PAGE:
A new method may be able to locate geothermal reservoirs and maintain underground tunnels.
Researchers from the Netherland’s Wageningen University and their colleagues have become the first to develop a new luminescence method that could help to effectively locate geothermal energy hotspots based on past underground temperatures. The technique developed by the researchers reveals low-temperature information, from 35 degrees Celsius (95 degrees Fahrenheit) and higher, on a rather short time scale of thousands of years, which may make it useful for locating geothermal reservoirs and in maintaining underground tunnels, reported Phys.org.
A new translation method enhances luminescence measurements on rock samples.
The Earth becomes warmer the deeper you go underground. That being said, the temperature can vary from one location to the next. However, luminescence, which is basically when a substance emits light that does not result from heat, can recover the temperatures that rocks have encountered throughout thousands of years. Essentially, the new technique is based on trapped electrons building up in crystals as a result of heat and radioactivity. Small temperature fluctuation cause larger alterations in signal intensity. Scientists can extract this signal in the lab through light.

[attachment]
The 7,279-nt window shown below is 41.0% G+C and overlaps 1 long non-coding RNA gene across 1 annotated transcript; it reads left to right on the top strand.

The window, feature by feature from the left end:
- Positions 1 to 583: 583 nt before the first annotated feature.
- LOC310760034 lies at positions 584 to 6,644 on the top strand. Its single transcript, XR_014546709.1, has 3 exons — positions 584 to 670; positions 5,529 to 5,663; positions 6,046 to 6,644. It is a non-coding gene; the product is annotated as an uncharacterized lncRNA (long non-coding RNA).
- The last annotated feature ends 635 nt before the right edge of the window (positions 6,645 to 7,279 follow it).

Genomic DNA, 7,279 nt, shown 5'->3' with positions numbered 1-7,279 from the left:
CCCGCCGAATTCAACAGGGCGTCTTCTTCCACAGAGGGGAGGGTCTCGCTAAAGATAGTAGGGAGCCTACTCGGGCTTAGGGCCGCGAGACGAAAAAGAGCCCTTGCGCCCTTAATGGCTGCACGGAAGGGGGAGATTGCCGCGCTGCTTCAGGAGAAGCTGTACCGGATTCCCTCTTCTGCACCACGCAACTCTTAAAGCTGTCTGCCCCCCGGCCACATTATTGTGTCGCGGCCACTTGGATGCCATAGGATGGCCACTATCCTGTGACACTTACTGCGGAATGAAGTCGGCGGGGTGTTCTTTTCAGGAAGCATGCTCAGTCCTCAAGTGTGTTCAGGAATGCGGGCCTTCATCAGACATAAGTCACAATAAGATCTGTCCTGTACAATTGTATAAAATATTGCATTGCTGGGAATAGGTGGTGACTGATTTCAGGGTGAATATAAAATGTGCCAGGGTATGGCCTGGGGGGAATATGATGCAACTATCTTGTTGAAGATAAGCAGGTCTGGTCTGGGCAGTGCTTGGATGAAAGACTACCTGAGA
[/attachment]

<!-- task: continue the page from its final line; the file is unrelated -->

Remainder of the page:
By working together with international colleagues, Benny Guralnick and Christina Ankjærgaard of the Netherlands Centre for Luminescence dating (NCL) at Wageningen University, have created the first technique that can translate a signal in rocks that have been subjected to low temperatures in the upper 2 kilometers (1.2 miles) of the Earth. The low temperatures are between 35 and 80 degrees Celsius (95 and 176 degrees Fahrenheit).
Their new translation technique enables luminescence measurements on rock samples to provide both unique and recent information about temperatures the rocks experienced thousands of years ago; some of which date as far back as 100,000 years.
The new method can benefit geothermal energy development in more than one way.
The researchers’ new luminescence technique can be used for above ground and underground purposes. Additionally, it can be applied to determine the safety of nuclear waste stored underground. Guralnik explained that “Nuclear waste both affects and is affected by the temperature of surrounding rocks. The method we developed could help assess that the rocks have not experienced severe temperature changes in the past.”
The method can also be applied to build and maintain underground tunnels, because it has the potential to assist in locating weak spots. In fact, according to Guralnik, the technique has the potential to even benefit climate research and archaeologists.
Nevertheless, the new method could be very promising for the geothermal industry. “We still enormously under-exploit geothermal energy, although it is a renewable source of energy,” Guralnik said.